SRI, which makes a software-based emulator for the Digital VAX hardware, and Strobe Data, which has created a hardware emulator for the HP 1000 systems, have both expressed interest in the 3000 market. Neither company had commented on the HP license proposal at presstime.

Funding — a commodity in short supply in the stalled economy — would help motivate Allegro to proceed, Scott said. “I think if we could solve the problem of funding the development of the initial emulator version, then it would be a no-brainer to proceed with the project. But at the moment that would require someone willing to contribute something on the order of $1 million. It’s probably less than this to get 1.0 developed, but it’s still the right order of magnitude for discussion purposes.”

Scott suggested some large customer, a small group of customers, or some other entity “will need to see the emulator as a solution to a problem of that magnitude — and be willing to make a significant contribution to the development in an environment where there’s no guarantee yet that HP will be able to follow through with their licensing proposal as it exists today.”

OpenMPE, which hasn’t collected much in fees up to now while negotiating HP’s MPE license offer for an emulator, sits at a natural nexus for such funding. “The OpenMPE board met with [Scott] and the others from Allegro,” said OpenMPE’s chairman Jon Backus, “prior to last year’s Solution Symposium and talked about a funding model. Certainly now that we have HP off of square one we will have to start looking at it much harder.”

Customer reaction

HP’s offer had sparked mostly positive and a some negative reaction from the customer community at presstime. But several customers reported that the license announcement had not changed their plans to follow their application providers to Unix, or to replace 3000 apps with off the shelf solutions.

Homesteading advocates — by the NewsWire’s tally, more than one third of customers polled late last year — found the most to like with HP’s offer. Zelik Schwartzman, who manages MPE manufacturing applications for makeup and fragrance maker Estee Lauder, said his personal opinion was that HP made a stride toward helping him.

“The announcement is definitely a huge step in the right direction,” Schwartzman said. “If I could say one word to Mike Paivinen, that word would be ‘Bravo!’ 500 dollars is a mere spit in the bucket as opposed to the thousands and thousands of dollars that would have to be expended in re-writes of in-house software.”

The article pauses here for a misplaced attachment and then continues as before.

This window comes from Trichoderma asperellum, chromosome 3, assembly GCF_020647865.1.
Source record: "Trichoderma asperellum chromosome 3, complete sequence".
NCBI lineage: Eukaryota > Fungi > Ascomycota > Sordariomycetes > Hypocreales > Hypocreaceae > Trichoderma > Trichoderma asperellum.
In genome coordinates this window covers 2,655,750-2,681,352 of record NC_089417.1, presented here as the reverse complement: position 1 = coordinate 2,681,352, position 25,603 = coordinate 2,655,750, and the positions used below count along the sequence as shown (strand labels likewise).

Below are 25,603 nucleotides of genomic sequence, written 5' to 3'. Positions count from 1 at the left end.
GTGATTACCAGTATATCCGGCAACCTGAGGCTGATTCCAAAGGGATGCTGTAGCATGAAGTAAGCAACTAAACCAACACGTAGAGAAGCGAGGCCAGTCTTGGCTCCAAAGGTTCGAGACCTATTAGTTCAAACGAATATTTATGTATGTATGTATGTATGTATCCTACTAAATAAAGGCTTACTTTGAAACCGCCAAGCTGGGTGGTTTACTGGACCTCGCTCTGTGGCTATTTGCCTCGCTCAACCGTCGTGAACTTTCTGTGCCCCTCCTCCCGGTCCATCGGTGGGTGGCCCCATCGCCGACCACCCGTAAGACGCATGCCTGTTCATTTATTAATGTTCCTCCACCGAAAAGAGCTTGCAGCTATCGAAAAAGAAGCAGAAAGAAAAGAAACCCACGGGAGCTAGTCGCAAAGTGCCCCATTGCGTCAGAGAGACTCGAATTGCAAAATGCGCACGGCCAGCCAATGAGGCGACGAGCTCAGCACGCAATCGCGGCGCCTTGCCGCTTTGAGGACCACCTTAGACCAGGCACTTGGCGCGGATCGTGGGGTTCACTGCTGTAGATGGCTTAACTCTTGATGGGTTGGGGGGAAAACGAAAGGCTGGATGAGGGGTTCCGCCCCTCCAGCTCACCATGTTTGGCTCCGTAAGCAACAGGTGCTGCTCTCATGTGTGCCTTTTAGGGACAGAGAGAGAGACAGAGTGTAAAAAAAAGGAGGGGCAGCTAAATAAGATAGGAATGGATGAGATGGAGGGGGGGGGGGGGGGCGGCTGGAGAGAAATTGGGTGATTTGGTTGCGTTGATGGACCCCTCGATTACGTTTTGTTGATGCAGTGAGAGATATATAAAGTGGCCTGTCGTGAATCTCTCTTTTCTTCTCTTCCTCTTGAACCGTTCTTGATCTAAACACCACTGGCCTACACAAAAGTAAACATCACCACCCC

But Tom Gerken of ProMedica, a health care organization based in Toledo, Ohio, said the HP offer wasn’t changing much for his organization.

“I don’t believe this will impact us at all,” said Gerken, who reported to the NewsWire in November his company was still forming a Transition plan. “Unless Amisys decides to use this as an excuse to homestead on the HP 3000, we will either follow them to HP-UX or choose a competitor of theirs — which more than likely will involve moving to Windows 2000.”

For some, the HP announcement came too late. “HP’s announcement had no effect on our plans,” said Paul Meyerhofer of Wilson Greatbatch Technologies, a manufacturer of cardiac device power sources. “We recently made the decision that we are definitely moving away from MPE within the next 18 months. We are going to migrate from MANMAN to another ERP system, probably Unix-based.”

The announcement, first released on the OpenMPE mailing list, had drawn only a few end-user customer comments on that list by presstime. But a 3000 manager at Time Inc. felt encouraged that HP had made its offer.

“I personally think it’s a step in the right direction,” said James Reynolds. “Could it be better? Yes. But then again, it could be not at all.”

MPE Forum member John Burke, who also chairs SIG-MPE, said “All-in-all I think it is a good start on something we can live with. Mike [Paivinen] calls it a draft — and my hope is that he means it in the sense that there is negotiating room on some of the stickier points.”

Independent consultant Cecile Chi said the first draft “is very welcome news, and I appreciate the effort that went into it. The conditions and costs seem reasonable to me, even though some of the rules are not easily enforceable.”

The HP milestone will need to trigger development to play a part at NWS Corp, according to MIS site manager Karsten Holland.

“An important consideration for us is the time to market,” Holland posted prior to the HP announcement. “Every month that goes by without a prototype of this emulator is another month of searching for a migration solution. An existing prototype, and a plan for making it available for purchase, could be the de-facto long-term solution for those who have not already made heavy investments in migrating to another platform.”


Copyright The 3000 NewsWire. All rights reserved.